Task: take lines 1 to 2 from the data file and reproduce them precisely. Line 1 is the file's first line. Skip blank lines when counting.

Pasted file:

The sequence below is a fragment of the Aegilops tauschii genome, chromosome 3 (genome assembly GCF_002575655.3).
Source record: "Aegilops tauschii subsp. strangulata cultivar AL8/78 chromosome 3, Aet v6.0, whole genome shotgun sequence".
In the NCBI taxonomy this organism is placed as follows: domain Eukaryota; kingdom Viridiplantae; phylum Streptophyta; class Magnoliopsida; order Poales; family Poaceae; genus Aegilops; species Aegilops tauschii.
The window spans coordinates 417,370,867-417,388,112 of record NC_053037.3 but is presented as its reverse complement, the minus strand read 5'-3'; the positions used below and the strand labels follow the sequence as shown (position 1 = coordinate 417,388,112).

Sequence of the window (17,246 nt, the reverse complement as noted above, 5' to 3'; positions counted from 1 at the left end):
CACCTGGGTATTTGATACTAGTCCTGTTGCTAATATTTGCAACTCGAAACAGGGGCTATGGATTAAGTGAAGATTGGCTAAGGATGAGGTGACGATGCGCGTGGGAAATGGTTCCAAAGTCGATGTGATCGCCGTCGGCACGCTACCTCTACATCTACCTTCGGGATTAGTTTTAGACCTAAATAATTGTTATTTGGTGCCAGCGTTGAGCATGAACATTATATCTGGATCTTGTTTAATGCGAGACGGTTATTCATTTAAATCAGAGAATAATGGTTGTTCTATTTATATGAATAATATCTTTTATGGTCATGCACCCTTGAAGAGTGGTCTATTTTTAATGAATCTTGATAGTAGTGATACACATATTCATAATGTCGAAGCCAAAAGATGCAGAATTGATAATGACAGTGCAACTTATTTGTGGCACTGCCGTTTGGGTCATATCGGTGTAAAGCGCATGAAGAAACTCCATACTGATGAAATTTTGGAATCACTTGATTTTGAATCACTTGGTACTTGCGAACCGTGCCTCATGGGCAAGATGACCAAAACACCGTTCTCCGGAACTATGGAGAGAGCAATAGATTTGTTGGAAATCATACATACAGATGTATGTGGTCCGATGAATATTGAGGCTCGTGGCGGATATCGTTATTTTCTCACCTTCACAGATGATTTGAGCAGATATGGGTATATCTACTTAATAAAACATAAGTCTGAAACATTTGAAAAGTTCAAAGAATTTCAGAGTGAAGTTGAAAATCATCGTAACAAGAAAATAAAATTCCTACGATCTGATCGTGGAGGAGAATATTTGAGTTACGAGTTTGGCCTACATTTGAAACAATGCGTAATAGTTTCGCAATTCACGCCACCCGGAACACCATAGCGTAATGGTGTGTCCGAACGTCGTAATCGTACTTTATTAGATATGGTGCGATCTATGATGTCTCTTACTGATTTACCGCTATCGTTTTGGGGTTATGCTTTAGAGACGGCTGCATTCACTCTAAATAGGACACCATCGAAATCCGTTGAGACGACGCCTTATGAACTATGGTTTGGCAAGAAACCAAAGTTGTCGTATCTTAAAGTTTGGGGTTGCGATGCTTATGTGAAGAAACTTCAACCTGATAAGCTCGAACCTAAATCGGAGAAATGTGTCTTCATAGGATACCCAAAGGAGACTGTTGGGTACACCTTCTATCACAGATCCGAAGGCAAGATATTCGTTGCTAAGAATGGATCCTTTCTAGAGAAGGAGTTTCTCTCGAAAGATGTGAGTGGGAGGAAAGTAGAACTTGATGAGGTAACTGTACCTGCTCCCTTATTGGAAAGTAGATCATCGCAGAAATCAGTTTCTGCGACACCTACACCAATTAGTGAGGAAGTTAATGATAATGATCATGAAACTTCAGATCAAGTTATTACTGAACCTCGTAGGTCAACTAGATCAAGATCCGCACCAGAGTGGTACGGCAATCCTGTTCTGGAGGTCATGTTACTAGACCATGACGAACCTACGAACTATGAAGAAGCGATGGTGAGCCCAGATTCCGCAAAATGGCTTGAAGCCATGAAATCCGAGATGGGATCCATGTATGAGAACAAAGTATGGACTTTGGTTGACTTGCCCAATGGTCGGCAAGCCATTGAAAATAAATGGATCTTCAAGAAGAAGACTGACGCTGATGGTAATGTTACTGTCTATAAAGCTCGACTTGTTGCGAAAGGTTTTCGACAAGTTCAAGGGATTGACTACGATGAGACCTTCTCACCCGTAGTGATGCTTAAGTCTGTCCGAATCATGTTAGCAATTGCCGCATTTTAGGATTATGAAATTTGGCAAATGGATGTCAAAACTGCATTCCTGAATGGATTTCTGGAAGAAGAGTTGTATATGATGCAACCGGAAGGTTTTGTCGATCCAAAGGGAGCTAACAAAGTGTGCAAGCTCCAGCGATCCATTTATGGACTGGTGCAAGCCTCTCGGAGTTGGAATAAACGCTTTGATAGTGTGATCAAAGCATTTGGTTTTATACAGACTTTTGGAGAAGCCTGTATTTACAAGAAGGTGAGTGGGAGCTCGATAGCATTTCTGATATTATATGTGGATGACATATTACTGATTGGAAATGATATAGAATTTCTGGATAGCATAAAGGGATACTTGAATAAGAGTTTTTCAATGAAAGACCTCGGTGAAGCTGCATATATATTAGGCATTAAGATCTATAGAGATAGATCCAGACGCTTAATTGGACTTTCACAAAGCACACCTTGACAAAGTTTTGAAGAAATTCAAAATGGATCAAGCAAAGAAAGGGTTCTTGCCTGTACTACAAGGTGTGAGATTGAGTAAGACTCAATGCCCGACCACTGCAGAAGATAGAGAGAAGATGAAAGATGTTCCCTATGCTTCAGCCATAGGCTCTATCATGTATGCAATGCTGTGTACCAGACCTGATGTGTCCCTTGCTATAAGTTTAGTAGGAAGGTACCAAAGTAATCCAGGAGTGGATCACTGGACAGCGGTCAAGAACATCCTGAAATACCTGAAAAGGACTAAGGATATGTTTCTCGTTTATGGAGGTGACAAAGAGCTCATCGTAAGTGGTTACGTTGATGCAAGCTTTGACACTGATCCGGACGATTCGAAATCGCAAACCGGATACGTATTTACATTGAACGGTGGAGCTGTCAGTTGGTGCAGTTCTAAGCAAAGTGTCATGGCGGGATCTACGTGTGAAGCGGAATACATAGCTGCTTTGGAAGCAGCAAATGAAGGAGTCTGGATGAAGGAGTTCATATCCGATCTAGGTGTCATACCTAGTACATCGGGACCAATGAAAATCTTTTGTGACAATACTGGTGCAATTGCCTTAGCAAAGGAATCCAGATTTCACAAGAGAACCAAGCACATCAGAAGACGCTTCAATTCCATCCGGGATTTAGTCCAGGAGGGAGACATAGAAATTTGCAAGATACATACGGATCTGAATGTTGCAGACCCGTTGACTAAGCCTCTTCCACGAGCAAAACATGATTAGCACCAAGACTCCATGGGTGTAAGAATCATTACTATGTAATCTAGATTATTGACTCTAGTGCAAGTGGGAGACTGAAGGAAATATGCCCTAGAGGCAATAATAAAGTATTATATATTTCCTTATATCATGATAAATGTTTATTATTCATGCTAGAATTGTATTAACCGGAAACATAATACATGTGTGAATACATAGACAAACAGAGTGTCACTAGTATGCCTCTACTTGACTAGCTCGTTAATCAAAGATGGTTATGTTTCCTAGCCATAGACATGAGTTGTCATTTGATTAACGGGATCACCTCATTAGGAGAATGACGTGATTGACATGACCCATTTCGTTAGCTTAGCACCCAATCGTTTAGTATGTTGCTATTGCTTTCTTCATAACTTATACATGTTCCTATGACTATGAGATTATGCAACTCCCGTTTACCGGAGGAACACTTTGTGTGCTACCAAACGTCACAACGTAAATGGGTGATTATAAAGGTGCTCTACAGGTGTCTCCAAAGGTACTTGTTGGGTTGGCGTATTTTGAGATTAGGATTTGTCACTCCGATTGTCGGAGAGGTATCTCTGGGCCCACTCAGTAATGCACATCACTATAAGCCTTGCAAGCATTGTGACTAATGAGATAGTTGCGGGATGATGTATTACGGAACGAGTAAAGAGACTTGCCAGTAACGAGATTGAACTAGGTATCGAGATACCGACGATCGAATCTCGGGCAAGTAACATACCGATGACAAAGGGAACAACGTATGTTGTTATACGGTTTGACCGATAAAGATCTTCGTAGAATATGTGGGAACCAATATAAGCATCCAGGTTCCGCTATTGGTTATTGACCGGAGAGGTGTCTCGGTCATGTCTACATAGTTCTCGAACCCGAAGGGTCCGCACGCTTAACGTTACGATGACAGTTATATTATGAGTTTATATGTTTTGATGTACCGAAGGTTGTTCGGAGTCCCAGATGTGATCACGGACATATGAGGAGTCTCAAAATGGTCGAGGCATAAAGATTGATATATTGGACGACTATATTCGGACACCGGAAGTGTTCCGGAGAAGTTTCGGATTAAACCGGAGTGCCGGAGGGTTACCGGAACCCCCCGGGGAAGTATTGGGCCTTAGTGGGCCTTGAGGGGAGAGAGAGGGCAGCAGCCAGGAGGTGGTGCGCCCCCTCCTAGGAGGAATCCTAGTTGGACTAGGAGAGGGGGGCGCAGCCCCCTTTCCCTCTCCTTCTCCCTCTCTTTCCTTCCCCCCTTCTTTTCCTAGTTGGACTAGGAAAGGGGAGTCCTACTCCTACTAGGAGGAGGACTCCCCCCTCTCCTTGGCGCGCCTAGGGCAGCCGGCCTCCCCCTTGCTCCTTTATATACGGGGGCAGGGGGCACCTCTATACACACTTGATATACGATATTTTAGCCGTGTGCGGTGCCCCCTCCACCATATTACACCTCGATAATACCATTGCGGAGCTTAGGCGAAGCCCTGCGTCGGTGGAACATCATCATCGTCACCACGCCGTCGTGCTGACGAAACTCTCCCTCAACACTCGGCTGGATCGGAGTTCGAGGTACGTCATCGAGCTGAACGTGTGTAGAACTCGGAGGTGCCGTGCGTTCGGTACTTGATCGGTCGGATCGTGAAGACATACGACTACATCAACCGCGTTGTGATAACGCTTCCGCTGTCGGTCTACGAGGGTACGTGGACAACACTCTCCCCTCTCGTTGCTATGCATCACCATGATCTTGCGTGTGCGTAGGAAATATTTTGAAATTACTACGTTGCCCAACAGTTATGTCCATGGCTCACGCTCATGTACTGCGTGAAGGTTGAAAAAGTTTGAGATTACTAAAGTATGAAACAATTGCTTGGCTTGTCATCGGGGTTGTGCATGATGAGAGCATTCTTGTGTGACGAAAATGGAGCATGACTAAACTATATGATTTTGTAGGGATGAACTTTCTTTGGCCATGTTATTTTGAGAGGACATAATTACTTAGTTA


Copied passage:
The sequence below is a fragment of the Aegilops tauschii genome, chromosome 3 (genome assembly GCF_002575655.3).
Source record: "Aegilops tauschii subsp. strangulata cultivar AL8/78 chromosome 3, Aet v6.0, whole genome shotgun sequence".